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Connecting Histories of Work and Non-Work in 20th Century Africa

Andreas Eckert

Humboldt-Universität Berlin

Not only in labor history, Africa has served as an example of otherness, which meant nothing else that Africa did not seem to fit the patterns of the North Atlantic realm that so much defined what is „normal“ or „universal“.I argue that the history of different forms of labor in Africa and especially the ways in which these different forms were categorized have a great deal to offer to global labor history and more generally to the history of capitalism for which labor is a crucial category. My presentation is mainly centered around the theme of work and non-work and the question of how and by whom work and worker are conceptualized. What accounted for work and what not? What was the role of the (colonial) state and of international organizations such as the ILO in these processes? And how did politics of informalisation and precarity came into play? How was the division between the formal and the informal created? How did certain categories such as unemployment emerge in Africa? And how did historiography come to terms with these complex issues?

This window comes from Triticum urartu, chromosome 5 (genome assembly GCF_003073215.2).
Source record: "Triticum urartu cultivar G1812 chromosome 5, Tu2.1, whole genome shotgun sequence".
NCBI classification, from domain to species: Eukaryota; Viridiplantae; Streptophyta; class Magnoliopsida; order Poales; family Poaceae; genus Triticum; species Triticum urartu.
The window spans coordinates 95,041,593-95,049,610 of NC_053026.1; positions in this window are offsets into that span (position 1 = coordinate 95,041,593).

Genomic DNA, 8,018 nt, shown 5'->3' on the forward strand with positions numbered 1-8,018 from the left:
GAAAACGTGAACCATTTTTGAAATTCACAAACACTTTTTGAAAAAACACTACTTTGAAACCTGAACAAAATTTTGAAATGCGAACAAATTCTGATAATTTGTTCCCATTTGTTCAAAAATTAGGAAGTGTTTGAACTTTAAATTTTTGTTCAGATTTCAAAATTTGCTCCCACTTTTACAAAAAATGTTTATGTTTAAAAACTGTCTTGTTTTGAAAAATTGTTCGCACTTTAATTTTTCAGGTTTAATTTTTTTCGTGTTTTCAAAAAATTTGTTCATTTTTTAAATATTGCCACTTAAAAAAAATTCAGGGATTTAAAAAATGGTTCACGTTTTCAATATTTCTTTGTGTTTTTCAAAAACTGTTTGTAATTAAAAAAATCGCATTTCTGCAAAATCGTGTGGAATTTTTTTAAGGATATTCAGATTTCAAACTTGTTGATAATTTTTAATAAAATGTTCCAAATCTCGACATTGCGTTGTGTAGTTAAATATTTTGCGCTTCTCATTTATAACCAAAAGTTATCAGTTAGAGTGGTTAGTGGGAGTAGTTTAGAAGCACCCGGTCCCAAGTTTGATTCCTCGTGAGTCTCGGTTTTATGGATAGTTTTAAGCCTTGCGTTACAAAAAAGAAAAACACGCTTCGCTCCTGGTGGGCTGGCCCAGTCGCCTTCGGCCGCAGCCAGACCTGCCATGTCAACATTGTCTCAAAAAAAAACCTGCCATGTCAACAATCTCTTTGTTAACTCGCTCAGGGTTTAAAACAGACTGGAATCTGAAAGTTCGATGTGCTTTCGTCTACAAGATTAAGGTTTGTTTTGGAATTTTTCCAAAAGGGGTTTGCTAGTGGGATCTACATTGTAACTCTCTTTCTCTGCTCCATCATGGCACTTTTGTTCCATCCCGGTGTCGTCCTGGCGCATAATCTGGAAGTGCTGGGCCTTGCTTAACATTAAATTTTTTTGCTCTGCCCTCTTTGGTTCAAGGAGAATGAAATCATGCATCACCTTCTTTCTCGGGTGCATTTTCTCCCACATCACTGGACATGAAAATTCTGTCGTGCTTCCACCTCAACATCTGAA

December 10, 2014